One of the key mandates sought and obtained from the people in the last General Election was to create a New Politics by undertaking far reaching reform. Huge changes are now underway to remedy the defects. This government is determined that substantial legal and institutional change must be delivered so we can never have a repeat of the catastrophic experience which our citizens are now suffering. Many of these changes have already been implemented or are underway, providing better oversight on Government action, and dealing with regulatory failures, conflicts ofinterest and poor transparency.
Reform of the Oireachtas must go much further. Politics must rationalise its operations, by
dropping elements that don’t deliver effectively and embracing new activities that do. Just as every family and every business has had to adjust – to make sacrifices, and to concentrate on core needs - so politics must do the same.
Ireland has 33% more politicians than the average in other European countries of our size.
Abolishing the Seanad, an institution that costs €20million per year, will bring us into line with international norms.
More and more countries have moved to abolish second chambers as a part of a range of coherent measures to deliver modern, accountable and effective government. No other European country of our size has two chambers. Second chambers do not offer the vital checks and balances, which citizens need in the political system.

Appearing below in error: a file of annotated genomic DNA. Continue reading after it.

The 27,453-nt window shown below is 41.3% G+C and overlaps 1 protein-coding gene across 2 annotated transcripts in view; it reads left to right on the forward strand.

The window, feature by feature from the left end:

The Irish Seanad is particularly ineffectual. From its inception in 1937 it was designed to have exceptionally limited powers. Its most significant power is to delay legislation – and it has not exercised this power since 1964. Its electoral system was rigged so that existing politicians and the government dominated the selection of its membership. It gave privileges to certain groups in society which no longer fits with a modern pluralist citizen democracy.
Preserving the Seanad, an ineffective chamber elected by just 1% of the people, is not compatible with efficient and accountable management of the nation’s affairs. The search for a role and for legitimacy has persisted fruitlessly through 10 reports during its 75 year existence.
It is time to end this pointless search for a purpose for a chamber that has long outlived its role. Instead we must make the Chamber elected by all of the people into an effective modern Parliament.
Reforming Dáil Éireann: a view from the backbenches – click here to read.
Yesterday I circulated internally to my Fine Gael colleagues a draft pamphlet containing ideas for reform of our parliament.
The short document is meant as a constructive contribution towards further reforming the Dáil in to an effective parliament and check and balance on government policy and activity.
None of the reforms require any constitutional or legislative changes to be enacted, only political will on the part of its members – my colleagues and I. The government brought forward a first set of reforms in September 2011 and intends to bring forward more.
The ideas in my pamphlet are proposed as part of that process of devising a further suite of reforms. They are not all exclusively mine and many build on work already done in this area by Fine Gael, stretching back as far as the early 1980s. Changes proposed then still have not been implemented.
The document, as well as other proposals, will be debated shortly at a meeting of Fine Gael TDs and Senators, as agreed at our weekly meeting yesterday evening.